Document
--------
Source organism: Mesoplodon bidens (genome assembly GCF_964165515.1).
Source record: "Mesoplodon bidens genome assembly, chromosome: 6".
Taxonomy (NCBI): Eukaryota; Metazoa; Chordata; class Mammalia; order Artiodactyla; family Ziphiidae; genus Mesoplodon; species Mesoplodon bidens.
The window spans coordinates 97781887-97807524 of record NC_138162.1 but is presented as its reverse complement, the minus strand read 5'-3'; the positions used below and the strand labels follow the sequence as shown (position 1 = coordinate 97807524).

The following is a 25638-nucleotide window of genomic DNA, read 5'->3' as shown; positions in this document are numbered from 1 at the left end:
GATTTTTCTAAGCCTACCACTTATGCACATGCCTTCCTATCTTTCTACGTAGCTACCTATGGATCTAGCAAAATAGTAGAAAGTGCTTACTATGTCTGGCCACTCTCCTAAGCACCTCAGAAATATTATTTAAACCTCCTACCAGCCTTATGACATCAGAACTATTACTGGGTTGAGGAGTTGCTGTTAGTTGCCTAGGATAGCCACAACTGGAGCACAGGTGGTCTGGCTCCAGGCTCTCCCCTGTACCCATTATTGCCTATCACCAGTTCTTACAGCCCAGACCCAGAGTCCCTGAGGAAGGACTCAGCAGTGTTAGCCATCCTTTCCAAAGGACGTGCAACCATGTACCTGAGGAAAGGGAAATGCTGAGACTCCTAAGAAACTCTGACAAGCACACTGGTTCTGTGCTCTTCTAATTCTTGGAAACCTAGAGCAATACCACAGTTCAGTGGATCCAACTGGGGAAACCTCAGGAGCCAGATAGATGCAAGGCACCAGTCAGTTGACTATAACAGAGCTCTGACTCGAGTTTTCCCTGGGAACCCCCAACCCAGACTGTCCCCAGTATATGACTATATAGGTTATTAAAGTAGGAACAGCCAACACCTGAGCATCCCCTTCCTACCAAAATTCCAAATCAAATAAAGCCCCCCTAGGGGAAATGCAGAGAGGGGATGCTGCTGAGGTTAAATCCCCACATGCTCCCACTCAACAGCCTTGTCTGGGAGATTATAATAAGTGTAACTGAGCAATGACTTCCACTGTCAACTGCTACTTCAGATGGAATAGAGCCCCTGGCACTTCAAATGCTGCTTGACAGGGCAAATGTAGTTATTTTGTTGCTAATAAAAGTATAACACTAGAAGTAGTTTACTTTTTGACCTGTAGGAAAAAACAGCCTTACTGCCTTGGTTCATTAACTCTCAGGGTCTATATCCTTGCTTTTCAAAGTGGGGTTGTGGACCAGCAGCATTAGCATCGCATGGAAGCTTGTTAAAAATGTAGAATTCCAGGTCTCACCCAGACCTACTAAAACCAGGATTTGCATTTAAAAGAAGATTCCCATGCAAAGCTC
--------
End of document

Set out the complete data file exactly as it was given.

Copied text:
Source organism: Mesoplodon bidens (genome assembly GCF_964165515.1).
Source record: "Mesoplodon bidens genome assembly, chromosome: 6".
Taxonomy (NCBI): Eukaryota; Metazoa; Chordata; class Mammalia; order Artiodactyla; family Ziphiidae; genus Mesoplodon; species Mesoplodon bidens.
The window spans coordinates 97781887-97807524 of record NC_138162.1 but is presented as its reverse complement, the minus strand read 5'-3'; the positions used below and the strand labels follow the sequence as shown (position 1 = coordinate 97807524).

The following is a 25638-nucleotide window of genomic DNA, read 5'->3' as shown; positions in this document are numbered from 1 at the left end:
GATTTTTCTAAGCCTACCACTTATGCACATGCCTTCCTATCTTTCTACGTAGCTACCTATGGATCTAGCAAAATAGTAGAAAGTGCTTACTATGTCTGGCCACTCTCCTAAGCACCTCAGAAATATTATTTAAACCTCCTACCAGCCTTATGACATCAGAACTATTACTGGGTTGAGGAGTTGCTGTTAGTTGCCTAGGATAGCCACAACTGGAGCACAGGTGGTCTGGCTCCAGGCTCTCCCCTGTACCCATTATTGCCTATCACCAGTTCTTACAGCCCAGACCCAGAGTCCCTGAGGAAGGACTCAGCAGTGTTAGCCATCCTTTCCAAAGGACGTGCAACCATGTACCTGAGGAAAGGGAAATGCTGAGACTCCTAAGAAACTCTGACAAGCACACTGGTTCTGTGCTCTTCTAATTCTTGGAAACCTAGAGCAATACCACAGTTCAGTGGATCCAACTGGGGAAACCTCAGGAGCCAGATAGATGCAAGGCACCAGTCAGTTGACTATAACAGAGCTCTGACTCGAGTTTTCCCTGGGAACCCCCAACCCAGACTGTCCCCAGTATATGACTATATAGGTTATTAAAGTAGGAACAGCCAACACCTGAGCATCCCCTTCCTACCAAAATTCCAAATCAAATAAAGCCCCCCTAGGGGAAATGCAGAGAGGGGATGCTGCTGAGGTTAAATCCCCACATGCTCCCACTCAACAGCCTTGTCTGGGAGATTATAATAAGTGTAACTGAGCAATGACTTCCACTGTCAACTGCTACTTCAGATGGAATAGAGCCCCTGGCACTTCAAATGCTGCTTGACAGGGCAAATGTAGTTATTTTGTTGCTAATAAAAGTATAACACTAGAAGTAGTTTACTTTTTGACCTGTAGGAAAAAACAGCCTTACTGCCTTGGTTCATTAACTCTCAGGGTCTATATCCTTGCTTTTCAAAGTGGGGTTGTGGACCAGCAGCATTAGCATCGCATGGAAGCTTGTTAAAAATGTAGAATTCCAGGTCTCACCCAGACCTACTAAAACCAGGATTTGCATTTAAAAGAAGATTCCCATGCAAAGCTC